Why teamwork is better than attempting lone heroism in science

Why teamwork is better than attempting lone heroism in science

A story of failure, collaboration, and incredibly tiny medicine

Samantha McWhirter


University of Toronto

The best way for scientists – or anybody, really – to address shortcomings after experiencing failure is teamwork. And never has that been more clearly apparent than in the story of Doxil, the first nanomedicine, which failed multiple times before a resourceful team cracked the code.

Nanomedicine is the application of nanoscale technologies (think about it as really, really tiny pieces of matter – 10,000 times smaller than a strand of hair or 100 times smaller than a red blood cell) for the prevention, diagnosis, treatment, and study of disease and human health. It’s pretty successful at getting funded as well – privately held nanomedicine companies (such as Nanobiotix) are getting a lot of money – in the tens of millions of dollars – from pharmaceutical giants such as Pfizer and Merck.

Not unlike research

Arxiu Ismael Latorre Mendoza

But nanomedicine wasn’t always such a buzzworthy topic – it really hit the scene in the 1990s when an anti-cancer drug called Doxil became the first FDA-approved nanomedicine-based therapy thanks to a multinational team headed by biochemist Yechezkel Barenholz at Hebrew University in Jerusalem.

Decades in the making

Barenholz believed as far back as the late 1970s that chemotherapy could be improved by placing anti-cancer drugs in nanoscaled carriers made of lipids – the stuff that forms the membranes of all the cells in our body. Placing the free-floating drug molecules into carriers takes advantage of the enhanced permeability and retention (EPR) effect, in which nanosized particles in the blood stream should enter and accumulate in solid tumors more easily than in healthy tissue.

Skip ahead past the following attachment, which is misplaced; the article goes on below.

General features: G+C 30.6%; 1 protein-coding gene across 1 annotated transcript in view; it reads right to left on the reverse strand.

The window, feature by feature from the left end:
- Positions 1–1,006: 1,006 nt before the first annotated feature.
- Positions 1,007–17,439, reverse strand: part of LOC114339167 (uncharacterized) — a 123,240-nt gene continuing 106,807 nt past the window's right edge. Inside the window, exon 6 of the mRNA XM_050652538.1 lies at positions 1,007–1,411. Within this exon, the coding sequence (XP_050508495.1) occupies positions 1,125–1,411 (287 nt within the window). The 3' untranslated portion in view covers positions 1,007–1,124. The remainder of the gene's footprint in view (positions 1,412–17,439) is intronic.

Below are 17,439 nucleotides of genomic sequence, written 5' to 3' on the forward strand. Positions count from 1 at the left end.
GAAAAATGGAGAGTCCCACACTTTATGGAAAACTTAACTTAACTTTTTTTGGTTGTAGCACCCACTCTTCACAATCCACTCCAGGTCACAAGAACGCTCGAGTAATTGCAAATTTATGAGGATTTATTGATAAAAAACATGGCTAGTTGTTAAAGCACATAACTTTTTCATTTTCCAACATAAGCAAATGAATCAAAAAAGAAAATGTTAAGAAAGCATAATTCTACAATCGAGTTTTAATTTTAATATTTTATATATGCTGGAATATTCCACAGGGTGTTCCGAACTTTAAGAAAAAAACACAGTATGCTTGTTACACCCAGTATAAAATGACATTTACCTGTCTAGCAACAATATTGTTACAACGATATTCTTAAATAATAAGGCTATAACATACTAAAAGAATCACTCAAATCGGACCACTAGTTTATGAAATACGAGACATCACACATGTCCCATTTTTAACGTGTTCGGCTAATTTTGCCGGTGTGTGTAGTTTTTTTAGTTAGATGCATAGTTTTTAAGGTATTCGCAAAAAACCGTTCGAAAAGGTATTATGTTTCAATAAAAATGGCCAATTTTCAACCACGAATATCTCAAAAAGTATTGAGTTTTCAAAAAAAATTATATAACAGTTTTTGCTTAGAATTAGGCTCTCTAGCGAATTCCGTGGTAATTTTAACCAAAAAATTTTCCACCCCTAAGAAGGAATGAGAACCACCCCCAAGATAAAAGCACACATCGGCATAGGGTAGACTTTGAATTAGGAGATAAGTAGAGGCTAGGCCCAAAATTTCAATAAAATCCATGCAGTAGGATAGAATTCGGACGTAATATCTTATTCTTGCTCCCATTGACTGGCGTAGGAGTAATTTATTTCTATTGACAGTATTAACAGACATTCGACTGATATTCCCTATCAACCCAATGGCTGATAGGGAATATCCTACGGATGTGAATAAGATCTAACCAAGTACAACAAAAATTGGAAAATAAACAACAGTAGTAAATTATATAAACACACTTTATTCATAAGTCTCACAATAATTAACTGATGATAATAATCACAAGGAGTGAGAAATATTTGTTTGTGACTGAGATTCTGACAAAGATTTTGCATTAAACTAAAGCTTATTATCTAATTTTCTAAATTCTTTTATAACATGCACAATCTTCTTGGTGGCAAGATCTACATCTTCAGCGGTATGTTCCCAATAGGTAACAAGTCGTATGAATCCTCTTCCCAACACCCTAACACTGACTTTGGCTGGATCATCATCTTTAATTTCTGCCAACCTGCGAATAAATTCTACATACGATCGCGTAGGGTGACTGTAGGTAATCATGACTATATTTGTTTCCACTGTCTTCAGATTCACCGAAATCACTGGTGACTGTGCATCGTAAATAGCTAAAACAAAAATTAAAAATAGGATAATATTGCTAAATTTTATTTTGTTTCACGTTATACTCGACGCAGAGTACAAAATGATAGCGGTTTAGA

One of the characteristics of tumors is their rapid growth, causing blood vessels to grow abnormally, which results in tiny gaps in the vessel walls that nanoparticles can pass through easily. Another consequence of rapid growth is the suppression of "lymphatic drainage," meaning that the lymph fluid in tumors can't clear out waste products and nanoparticles as effectively as in healthy tissues, causing more accumulation in tumors than in the rest of the body. Ideally, placing the drugs in nanocarriers would cause fewer side effects and require smaller doses as a result.

Barenholz began to develop early prototypes of such a drug in 1979 with oncologist Alberto Gabizon. But in 1987, that trial drug, called OLV-DOX, failed its clinical trial. The carriers were too large; they didn’t have enough of the drug inside of them to be effective, and they were readily destroyed by the body’s immune system.

In the interim, though, Barenholz started a parallel project as part of a team. In 1984, after chatting with an old colleague from UC–San Francisco, Dimitri Papahadjopoulos, Barenholz was convinced to take a sabbatical at Papahadjopoulos's startup, Liposome Technology Inc. (LTI) in California, on the condition that LTI would support the ongoing Doxil research at Hebrew University at the same time.

Second time's the charm

In the 1990s, Barenholz and his team at LTI worked together on what they called “stealth liposomes.” An outer layer of a polymer called polyethylene glycol (commonly called PEG) was added to the lipid carrier to extend the circulation time of the liposomes. This polymer is very hydrophilic – it interacts well with water, so that the closely packed water molecules at the surface of the liposome will prevent the liposomes from interacting with any proteins or cells in the blood stream, allowing them to reach their intended target.

At the same time, Barenholz was working in his lab in Israel to figure out a way to make the nanocarriers smaller while still being able to put enough of the drug inside to make the treatment effective. These teams patented these new technologies by 1989, and the new and improved OLV-DOX, now called Doxil, began clinical trials in Jerusalem in 1991.

The rest is history. FDA approved in 1995, the team was excited to have brought the first nanomedicine to market. Even though another research and development company approached Barenholz with a large sum of money and royalties for the rights to the early Doxil prototypes, he stuck with LTI, believing that he would have more control and success with the team there. (LTI is part of Johnson & Johnson today.)